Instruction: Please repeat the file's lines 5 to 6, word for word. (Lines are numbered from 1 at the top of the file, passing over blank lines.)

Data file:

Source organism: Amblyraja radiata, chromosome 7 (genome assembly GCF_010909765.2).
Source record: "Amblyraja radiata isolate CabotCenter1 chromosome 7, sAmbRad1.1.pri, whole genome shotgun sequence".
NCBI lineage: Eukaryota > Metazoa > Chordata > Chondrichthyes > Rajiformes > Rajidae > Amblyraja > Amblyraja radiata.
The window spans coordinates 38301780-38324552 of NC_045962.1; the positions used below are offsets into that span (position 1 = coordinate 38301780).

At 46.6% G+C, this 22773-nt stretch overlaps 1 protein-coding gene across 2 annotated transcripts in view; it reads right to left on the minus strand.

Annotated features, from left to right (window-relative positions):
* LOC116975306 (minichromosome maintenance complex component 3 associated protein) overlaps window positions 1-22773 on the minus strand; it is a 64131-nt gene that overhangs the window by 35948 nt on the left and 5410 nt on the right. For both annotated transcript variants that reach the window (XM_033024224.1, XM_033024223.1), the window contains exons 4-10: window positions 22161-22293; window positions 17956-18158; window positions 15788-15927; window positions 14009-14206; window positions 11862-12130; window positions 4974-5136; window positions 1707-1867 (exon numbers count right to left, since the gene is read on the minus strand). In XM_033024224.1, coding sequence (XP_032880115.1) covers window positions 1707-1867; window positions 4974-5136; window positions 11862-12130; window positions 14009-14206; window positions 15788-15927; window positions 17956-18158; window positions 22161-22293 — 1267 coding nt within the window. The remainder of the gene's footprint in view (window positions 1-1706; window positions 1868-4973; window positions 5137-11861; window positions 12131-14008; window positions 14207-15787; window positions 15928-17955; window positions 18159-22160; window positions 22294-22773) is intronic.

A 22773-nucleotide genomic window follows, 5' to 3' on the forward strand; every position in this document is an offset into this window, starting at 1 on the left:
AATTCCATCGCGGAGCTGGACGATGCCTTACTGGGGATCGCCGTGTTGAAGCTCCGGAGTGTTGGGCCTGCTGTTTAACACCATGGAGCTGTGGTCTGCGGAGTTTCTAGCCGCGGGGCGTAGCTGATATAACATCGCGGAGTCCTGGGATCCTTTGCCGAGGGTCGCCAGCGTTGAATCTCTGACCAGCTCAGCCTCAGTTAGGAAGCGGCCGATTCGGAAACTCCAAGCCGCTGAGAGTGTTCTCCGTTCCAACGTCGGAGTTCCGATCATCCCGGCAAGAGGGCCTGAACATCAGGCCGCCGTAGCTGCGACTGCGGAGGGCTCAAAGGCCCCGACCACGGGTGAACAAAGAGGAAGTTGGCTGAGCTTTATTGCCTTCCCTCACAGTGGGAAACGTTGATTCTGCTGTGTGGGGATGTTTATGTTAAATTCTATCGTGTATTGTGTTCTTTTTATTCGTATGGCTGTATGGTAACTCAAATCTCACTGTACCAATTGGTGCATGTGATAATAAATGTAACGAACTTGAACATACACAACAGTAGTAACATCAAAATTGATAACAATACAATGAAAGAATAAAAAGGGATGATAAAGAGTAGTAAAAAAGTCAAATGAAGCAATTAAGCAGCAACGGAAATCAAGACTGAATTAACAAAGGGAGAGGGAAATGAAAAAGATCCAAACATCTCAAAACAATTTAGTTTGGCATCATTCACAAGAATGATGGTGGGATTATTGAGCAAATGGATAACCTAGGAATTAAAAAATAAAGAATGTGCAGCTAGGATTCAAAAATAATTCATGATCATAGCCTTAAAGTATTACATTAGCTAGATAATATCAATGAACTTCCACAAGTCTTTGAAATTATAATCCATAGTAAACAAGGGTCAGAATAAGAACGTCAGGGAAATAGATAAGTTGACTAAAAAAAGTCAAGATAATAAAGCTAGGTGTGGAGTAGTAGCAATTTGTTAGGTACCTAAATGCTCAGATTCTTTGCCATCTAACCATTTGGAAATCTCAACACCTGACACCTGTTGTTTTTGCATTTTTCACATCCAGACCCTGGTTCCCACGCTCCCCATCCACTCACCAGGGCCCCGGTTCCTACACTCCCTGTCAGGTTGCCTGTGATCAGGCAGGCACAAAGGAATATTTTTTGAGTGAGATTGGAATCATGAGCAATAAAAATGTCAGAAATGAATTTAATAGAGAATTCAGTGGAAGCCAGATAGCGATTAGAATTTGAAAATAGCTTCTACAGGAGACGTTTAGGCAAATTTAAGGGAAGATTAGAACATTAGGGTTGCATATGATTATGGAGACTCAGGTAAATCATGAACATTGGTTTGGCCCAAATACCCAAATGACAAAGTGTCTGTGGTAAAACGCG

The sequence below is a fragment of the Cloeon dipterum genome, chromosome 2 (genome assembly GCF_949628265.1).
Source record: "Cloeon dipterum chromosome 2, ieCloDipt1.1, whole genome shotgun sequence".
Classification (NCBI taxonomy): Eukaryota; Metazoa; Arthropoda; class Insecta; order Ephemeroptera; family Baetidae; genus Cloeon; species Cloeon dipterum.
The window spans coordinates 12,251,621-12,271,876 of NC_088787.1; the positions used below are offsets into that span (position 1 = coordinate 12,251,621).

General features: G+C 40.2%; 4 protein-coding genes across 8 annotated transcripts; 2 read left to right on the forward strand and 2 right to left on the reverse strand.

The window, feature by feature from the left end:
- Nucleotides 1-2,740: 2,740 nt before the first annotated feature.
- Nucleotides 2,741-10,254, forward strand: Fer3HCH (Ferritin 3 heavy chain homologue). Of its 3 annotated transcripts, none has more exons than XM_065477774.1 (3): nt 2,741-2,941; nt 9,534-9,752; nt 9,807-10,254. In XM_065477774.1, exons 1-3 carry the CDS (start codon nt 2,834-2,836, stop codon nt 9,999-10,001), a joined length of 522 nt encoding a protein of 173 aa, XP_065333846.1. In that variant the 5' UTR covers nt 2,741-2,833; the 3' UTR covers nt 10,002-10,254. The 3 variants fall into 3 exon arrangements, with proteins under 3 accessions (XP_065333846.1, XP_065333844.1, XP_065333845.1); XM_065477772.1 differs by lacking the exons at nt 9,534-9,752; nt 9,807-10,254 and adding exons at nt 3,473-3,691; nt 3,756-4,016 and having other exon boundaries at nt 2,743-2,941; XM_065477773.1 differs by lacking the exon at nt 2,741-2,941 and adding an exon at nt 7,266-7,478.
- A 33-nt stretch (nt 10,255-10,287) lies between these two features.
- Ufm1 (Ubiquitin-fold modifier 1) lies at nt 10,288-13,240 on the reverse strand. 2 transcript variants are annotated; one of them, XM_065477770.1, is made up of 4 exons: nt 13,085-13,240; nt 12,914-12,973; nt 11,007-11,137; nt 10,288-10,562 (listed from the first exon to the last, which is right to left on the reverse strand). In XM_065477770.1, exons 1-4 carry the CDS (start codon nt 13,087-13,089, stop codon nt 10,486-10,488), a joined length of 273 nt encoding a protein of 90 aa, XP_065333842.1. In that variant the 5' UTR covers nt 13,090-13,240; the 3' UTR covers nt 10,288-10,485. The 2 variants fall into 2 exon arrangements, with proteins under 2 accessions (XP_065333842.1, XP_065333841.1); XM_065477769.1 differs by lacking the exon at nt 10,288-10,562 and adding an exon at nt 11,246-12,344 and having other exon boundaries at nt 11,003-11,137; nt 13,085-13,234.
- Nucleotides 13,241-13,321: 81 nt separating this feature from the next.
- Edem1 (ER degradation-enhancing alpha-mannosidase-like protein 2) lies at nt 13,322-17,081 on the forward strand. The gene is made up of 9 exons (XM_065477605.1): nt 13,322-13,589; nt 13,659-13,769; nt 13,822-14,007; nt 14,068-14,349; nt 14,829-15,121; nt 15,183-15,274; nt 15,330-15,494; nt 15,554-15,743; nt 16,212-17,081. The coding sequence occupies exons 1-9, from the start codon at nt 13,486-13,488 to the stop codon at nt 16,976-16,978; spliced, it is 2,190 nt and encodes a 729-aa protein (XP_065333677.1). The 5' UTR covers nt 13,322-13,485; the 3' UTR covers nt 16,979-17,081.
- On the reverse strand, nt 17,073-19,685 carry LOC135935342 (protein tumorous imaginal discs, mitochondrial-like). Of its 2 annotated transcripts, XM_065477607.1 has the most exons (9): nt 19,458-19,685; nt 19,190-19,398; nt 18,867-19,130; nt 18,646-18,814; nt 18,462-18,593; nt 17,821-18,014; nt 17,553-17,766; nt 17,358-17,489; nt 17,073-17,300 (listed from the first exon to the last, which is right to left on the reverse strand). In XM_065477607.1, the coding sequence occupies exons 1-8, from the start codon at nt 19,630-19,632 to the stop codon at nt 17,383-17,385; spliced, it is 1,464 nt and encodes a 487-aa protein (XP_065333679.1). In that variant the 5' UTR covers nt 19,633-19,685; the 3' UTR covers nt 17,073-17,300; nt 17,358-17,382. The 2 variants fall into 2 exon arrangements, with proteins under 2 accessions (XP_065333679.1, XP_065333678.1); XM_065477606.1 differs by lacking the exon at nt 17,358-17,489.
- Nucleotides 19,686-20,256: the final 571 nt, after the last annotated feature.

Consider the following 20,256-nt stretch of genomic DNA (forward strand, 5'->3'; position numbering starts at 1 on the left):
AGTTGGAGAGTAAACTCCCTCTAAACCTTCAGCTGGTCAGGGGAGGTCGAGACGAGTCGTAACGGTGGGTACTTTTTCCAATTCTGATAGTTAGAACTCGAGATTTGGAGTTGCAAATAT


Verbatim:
At 46.6% G+C, this 22773-nt stretch overlaps 1 protein-coding gene across 2 annotated transcripts in view; it reads right to left on the minus strand.

Annotated features, from left to right (window-relative positions):